The fragile, stuttering tones died away, and pulling the instrument away from her lips, the trumpeter looked uncertainly around the group of instrumentalists sat with her on the stage.

“What I loved about that was the way that the music started to breathe when you yourself had to take a breath. Think about how important silence can be when we improvise.”

These are the words of violinist/violist Gunda Gottschalk, who has been at the forefront of improvised music for over two decades, both as a soloist and in a variety of ensembles including the Wuppertaler Improvisations Orchester and the new music quintet Partita Radicale.

Invited to give a series of workshops at the Freiburg Music University as part of its improvisation week Open Your Ears!, Gottschalk was asked to lead a group of students in the creation and performance of The Improvised Piano Concerto as part of the closing concert; “Happy Birthday, John!”, a dedication to John Cage who would have celebrated his 100th birthday this year.

Although his music cannot strictly be described as “improvisatory”, Cage would surely have appreciated Gottschalk’s sentiments. He described music as “simply a way of waking up to the very life we’re living”, and his use of compositional indeterminacy (music structured by a succession of “chance happenings”) strives to give events decided by the composer, the performer, and the unpredictable sounds of our surroundings an equal priority.

The Freiburger Schlagzeug Ensemble opened the evening with a version of Cage’s Music for Carillon (edited for the occasion by percussion Professor Bernhard Wulff), in which graphically notated “clusters” and single tones are realised through a variety of “bell-like sounds”. The effect was beautiful, small peals resonating from all corners of the hall, bound together by an enveloping stillness. Despite their quiet dynamic, the fine playing of the ensemble lent each individual sound a particular gravity, as if one was listening to the clamouring of a city’s churches and cathedrals from on far.

An improvisation for organ, harpsichord and piano followed, in which the performers had taken an extract from Cage’s book Empty Words: Writings ’73–’78 as source material. Choosing to substitute each vowel in the work with an undefined chord, and each consonant with a single note, the trio’s translation of the writer’s abstract words and letters was startlingly clear. An ever-increasing freedom of interpretation resulted in a rapidly thickening texture, in which the opening motifs became consumed in a furious rapid fire exchange of chords between the three instruments.

Johannes Lang made interesting use of the harpsichord’s body and strings, using a bold array of percussive slaps, strums and strikes. Sadly, as the trio began to play simultaneously, the organ and piano became rather dominant and the colour of the harpsichord was rather lost.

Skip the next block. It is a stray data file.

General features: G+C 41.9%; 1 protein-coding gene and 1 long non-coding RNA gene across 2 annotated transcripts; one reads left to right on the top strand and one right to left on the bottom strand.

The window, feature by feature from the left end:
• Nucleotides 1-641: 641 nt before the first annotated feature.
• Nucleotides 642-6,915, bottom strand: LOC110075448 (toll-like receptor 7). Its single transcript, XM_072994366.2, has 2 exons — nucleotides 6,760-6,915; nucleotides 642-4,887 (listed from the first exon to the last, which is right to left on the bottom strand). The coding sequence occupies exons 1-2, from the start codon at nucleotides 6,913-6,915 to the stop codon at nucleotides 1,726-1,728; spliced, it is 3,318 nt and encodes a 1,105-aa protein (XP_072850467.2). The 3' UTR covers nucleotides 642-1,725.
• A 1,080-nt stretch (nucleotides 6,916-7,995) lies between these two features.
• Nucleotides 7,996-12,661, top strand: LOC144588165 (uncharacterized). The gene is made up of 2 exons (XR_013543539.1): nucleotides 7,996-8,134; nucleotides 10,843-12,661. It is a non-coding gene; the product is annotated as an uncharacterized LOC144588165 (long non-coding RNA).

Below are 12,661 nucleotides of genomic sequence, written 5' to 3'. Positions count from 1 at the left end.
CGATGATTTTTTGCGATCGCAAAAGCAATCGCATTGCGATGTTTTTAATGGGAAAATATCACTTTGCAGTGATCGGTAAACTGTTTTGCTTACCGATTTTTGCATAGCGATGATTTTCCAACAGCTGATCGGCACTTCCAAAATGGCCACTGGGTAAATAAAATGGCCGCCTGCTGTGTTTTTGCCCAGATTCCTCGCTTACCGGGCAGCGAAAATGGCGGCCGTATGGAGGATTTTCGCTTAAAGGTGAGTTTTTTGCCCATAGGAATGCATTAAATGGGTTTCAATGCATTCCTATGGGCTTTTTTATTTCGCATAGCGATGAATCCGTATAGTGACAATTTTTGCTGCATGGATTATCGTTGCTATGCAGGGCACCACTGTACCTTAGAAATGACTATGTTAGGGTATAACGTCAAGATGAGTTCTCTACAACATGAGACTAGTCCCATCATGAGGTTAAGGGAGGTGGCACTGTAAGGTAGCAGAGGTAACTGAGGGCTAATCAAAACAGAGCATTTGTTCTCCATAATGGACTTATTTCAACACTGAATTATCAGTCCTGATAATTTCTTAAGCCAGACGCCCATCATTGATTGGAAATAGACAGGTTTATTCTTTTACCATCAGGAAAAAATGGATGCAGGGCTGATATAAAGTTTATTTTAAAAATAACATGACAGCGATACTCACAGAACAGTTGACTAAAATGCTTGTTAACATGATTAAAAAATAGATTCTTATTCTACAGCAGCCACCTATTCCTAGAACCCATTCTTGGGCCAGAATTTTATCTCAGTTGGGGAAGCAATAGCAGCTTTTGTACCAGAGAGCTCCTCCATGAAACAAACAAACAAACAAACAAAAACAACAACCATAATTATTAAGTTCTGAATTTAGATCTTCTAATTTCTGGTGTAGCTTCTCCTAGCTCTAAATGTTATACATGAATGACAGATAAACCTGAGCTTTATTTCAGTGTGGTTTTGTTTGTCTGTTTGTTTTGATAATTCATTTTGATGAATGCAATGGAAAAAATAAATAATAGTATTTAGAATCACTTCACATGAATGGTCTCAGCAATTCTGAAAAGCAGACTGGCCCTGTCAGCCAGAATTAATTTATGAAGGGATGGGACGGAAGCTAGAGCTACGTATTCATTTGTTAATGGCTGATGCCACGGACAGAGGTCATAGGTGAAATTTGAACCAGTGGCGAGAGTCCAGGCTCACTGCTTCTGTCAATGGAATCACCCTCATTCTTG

György Ligeti’s uncompromising lust for the experimental, for new sounds and new techniques to produce them was evident in his study for solo organ entitled Harmonies, itself inspired by John Cage’s compositions for prepared piano. Seeking to challenge every conceivable aspect of the instrument’s social and musical tradition, any concept of form or line is swallowed up by wheezing, microtonal nightmare shadows; bizarre, eerie and deathly cold.

Assisted by three registrants who pull out the stops to varying degrees and adjust power to the bellows, the organist is required to play clusters with both hands, which metamorphose into a grotesque series of crescendos and diminuendos. The partially opened stops provide the “pale, strange and vitiated” tone colour asked for by the composer, and the varying bellow technique results in a continuous glissando effect in which no specific tones are discernible. It was grippingly performed by Professor Martin Schmeding and his three assistants.

The Improvised Piano Concerto took the form of three movements, each in turn spontaneously conceptualised and directed by a member of the mixed ensemble of nine players. The four soloists played on two different pianos, one having been “prepared”, various objects being placed in amongst the strings in order to alter the sound.

The colours of this instrument provided some of the most interesting moments, Cesar Masano’s subtle use of percussion mallets on the strings summoned a sound reminiscent of Indonesian gongs, and his swirling, whispering length of metal chain laying the foundations for an expressive horn solo in the second movement, delicately formed by clarinettist Hannah Seebauer.

It was fascinating to see how each performer’s contrasting musical profile influenced their contribution, jazz pianist Raphael Lott steeping the first movement in a pulsating, percussive groove and flamboyant percussionist Wencheng Lee directing the final tutti chords with infusive pantomime bravado.

The texture of the outer two movements was generally rather thick, and one wished at times for a greater transparency in which individual instrumentalists could have further explored tonal possibilities, or built more intimate dialogues within the ensemble.

However, a wonderfully inventive nod of the head to Cage’s indeterminate aesthetic, in which exploding soap bubbles were used as a “score”, was typical of the sense of spirit and imagination in which this project was created and performed. Happy Birthday, John!